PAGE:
Muscles need protein for recovery and growth, and the best time to deliver protein appears to be right after exercise. Providing high-quality protein after exercise gives your muscles the fuel and the building blocks needed for both repair and for growth. A protein shake can also replenish your body’s store of protein. Remember to drink plenty of water before, during and after exercise to stay hydrated. 

Kickboxing Your Way to a Fitter You

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Kickboxing has become more popular in recent years with gyms offering classes and people lining up to kick their way to a leaner, stronger body. There are instructional videos on the Internet and available for purchase. Many late night infomercials offer variations of kickboxing workouts to sleepless viewers. Many of the most popular kickboxing-style exercise DVDs and gym programs combine a high-intensity aerobic workout with punching, kicking and blocking m moves. These exercises help to build strength, flexibility, endurance and confidence. Kickboxing style exercise is not for everyone, but it couldn’t hurt to give it a try. A kickboxing class at a gym is a fun way to get fit in a group with a competent fitness instructor to guide you all along the way. 

Most routines in kickboxing are designed to be against an imaginary opponent, but some classes are designed where the members spar with each other or kick a heavy bag. You can burn more than 400 calories per hour in a kickboxing class. Get a checkup at your doctor’s office and tell him or her that you want to take a kickboxing class. If your doctor gives you a green light, join a class for beginners. Introduce yourself to the instructor and get a list of equipment you may need for the class. Come prepared to get a serious workout that will leave you feeling exhausted but confident. 

Exercise to Increase Lung Capacity

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Exercise can help to increase our lung capacity, which means you can take in more oxygen with less effort and better efficiency. Greater lung capacity can improve your endurance, especially if you like to run, jog, swim or engage in strenuous exercise for 90 minutes or longer, 3 to 4 times each week. Long distance runners and marathon runners are among those who need maximum lung capacity. One of the benefits of aerobic exercise, like swimming and running, is an increase in lung capacity and improved cardiovascular function generally. Breathing exercises focus on improving lung capacity and efficiency. If you suffer from any kind of lung condition like asthma or cardiopulmonary obstructive disease (COPD), check with your doctor before trying lung exercises.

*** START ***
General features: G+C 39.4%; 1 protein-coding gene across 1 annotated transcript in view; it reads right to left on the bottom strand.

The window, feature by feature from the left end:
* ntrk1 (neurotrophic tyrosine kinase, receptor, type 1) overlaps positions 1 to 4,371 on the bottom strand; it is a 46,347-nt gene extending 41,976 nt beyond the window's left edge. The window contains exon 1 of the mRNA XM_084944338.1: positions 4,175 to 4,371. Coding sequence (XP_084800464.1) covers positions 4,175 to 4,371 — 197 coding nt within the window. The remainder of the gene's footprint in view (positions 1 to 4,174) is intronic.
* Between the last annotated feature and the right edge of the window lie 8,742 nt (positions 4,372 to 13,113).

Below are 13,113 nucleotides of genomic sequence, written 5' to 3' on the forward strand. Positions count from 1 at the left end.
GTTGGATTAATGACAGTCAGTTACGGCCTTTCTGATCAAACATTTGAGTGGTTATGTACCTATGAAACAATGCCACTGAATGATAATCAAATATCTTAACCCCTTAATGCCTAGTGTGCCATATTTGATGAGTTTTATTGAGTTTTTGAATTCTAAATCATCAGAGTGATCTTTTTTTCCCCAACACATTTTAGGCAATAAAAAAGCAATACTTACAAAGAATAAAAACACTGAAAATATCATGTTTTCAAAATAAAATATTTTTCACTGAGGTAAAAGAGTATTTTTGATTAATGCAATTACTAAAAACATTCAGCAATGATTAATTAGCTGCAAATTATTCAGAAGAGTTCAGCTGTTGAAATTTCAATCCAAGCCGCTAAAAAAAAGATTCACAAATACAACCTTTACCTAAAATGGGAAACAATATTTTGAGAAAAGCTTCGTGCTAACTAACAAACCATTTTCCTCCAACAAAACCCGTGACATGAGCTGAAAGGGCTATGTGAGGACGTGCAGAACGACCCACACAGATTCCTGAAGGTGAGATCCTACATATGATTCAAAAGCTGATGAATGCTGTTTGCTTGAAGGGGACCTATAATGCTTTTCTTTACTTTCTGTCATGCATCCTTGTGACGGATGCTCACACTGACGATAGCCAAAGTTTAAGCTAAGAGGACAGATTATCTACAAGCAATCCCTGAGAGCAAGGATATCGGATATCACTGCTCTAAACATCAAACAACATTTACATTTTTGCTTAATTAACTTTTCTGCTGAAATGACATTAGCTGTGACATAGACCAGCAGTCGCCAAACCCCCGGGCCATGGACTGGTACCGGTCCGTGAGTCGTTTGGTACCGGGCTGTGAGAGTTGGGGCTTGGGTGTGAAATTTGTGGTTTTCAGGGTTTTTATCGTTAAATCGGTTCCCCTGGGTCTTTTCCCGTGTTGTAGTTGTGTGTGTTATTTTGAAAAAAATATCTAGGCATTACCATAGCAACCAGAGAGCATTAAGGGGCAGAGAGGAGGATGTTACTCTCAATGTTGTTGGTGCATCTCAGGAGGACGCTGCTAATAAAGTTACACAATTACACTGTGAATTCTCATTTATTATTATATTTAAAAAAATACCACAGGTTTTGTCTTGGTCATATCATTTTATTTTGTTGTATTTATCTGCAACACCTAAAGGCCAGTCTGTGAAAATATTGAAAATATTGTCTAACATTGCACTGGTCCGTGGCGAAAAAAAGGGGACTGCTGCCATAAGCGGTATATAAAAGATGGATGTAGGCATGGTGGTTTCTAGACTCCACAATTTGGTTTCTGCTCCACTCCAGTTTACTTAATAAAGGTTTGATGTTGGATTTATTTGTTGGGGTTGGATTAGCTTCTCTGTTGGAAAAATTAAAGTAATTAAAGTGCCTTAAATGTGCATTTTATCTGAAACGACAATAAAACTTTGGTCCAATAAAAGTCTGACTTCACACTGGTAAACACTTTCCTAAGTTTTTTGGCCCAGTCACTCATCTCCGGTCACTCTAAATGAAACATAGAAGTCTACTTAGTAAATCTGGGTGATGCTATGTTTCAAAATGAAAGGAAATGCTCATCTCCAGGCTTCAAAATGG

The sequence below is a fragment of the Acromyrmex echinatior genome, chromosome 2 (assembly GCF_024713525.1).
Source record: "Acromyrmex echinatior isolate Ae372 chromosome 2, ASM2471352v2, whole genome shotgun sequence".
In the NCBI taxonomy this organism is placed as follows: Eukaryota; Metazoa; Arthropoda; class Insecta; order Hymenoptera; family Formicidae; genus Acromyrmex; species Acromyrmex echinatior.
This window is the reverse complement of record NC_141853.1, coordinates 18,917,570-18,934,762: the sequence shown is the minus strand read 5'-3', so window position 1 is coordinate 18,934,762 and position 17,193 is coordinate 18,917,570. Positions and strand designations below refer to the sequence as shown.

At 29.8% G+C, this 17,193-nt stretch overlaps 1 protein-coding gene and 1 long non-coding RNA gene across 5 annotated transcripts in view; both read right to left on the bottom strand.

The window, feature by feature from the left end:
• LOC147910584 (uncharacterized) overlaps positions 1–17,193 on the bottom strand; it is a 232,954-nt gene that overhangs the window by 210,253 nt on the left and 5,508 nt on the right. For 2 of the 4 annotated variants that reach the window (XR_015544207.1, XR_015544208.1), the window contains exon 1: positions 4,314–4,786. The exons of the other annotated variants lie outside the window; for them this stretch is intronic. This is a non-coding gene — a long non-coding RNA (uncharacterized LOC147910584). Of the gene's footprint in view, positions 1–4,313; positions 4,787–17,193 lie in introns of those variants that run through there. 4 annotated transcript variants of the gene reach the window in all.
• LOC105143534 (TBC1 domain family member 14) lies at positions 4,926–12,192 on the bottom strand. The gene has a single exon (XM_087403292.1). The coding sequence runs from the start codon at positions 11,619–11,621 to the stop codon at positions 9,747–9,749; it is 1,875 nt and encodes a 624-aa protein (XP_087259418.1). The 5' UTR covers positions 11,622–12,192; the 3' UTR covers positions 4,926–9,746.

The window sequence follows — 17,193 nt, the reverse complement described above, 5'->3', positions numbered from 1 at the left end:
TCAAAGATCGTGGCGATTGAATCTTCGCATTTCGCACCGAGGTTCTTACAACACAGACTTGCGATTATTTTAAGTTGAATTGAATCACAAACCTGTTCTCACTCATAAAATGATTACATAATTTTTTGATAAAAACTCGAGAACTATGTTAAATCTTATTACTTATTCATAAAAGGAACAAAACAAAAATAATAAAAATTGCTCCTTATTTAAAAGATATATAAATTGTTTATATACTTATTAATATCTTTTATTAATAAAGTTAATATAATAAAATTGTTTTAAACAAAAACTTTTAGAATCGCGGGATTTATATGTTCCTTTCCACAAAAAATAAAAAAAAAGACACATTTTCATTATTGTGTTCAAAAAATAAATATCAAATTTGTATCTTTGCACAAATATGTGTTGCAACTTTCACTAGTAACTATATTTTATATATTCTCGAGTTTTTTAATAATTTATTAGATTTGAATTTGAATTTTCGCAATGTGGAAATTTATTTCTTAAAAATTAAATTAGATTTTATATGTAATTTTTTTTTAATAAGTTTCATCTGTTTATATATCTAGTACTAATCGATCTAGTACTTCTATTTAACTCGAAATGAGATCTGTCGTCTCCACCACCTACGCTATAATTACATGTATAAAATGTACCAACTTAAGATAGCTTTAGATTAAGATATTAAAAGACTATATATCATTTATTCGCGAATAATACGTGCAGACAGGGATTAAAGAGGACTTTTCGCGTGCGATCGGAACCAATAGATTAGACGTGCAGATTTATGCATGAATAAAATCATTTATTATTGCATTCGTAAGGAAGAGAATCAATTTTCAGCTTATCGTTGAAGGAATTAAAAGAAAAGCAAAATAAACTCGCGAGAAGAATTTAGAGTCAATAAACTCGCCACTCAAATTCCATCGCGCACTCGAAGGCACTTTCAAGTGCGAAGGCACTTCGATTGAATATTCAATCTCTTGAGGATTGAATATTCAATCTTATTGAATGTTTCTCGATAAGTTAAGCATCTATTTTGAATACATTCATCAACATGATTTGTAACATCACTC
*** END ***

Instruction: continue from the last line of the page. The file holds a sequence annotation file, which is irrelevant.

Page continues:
Breathing by using the abdomen, or the diaphragm, can help you improve lung function. The muscle primarily responsible for breathing is the diaphragm. The diaphragm is located between your chest and your belly. When the diaphragm contracts, air is drawn into the lungs and the belly expands outward. The function of the diaphragm is unconscious, and we breathe without even thinking about breathing. You can take control of your breathing by taking slow, deep breaths using the diaphragm. In addition to improving your lung capacity and oxygen stores in the cells, breathing exercises can help you to relax and improve your overall sense of well-being. 
Become aware of your breathing by placing one hand on your belly and the other hand on your chest. Relax your abdominal muscles and breathe in deeply through your nose. The hand on your belly should move out farther than the hand on your chest. Pull down with your diaphragm to fill your lungs completely. It may take some practice, but after a few deep breaths, you should feel the air being pulled into your lungs as the diaphragm moves downward and the belly outward. Hold a deep inhale for about 5 to 7 seconds. Exhale by pushing all of the air out of your lungs through your mouth. Continue to exhale by pulling your diaphragm upward for about 5 to 7 seconds. Repeat this breathing exercise for a total of 5 deep inhalations and 5 deep exhalations. Sit on a chair to perform this breathing exercise the first few times you do it, in case you experience some mild dizziness. 
If you sit in a chair to do deep breathing exercises, sit up straight and look straight ahead. Drop your shoulders down and back to straighten your spine. Relax your hands, palms down on your thighs. Perform this exercise twice each day. When standing to do deep breathing exercises, stand up straight by dropping your shoulders down about one inch and push them slightly toward the middle of your back. Place your hands on  your hips with your elbows pointing out to each side. Relax and then begin your breathing exercise.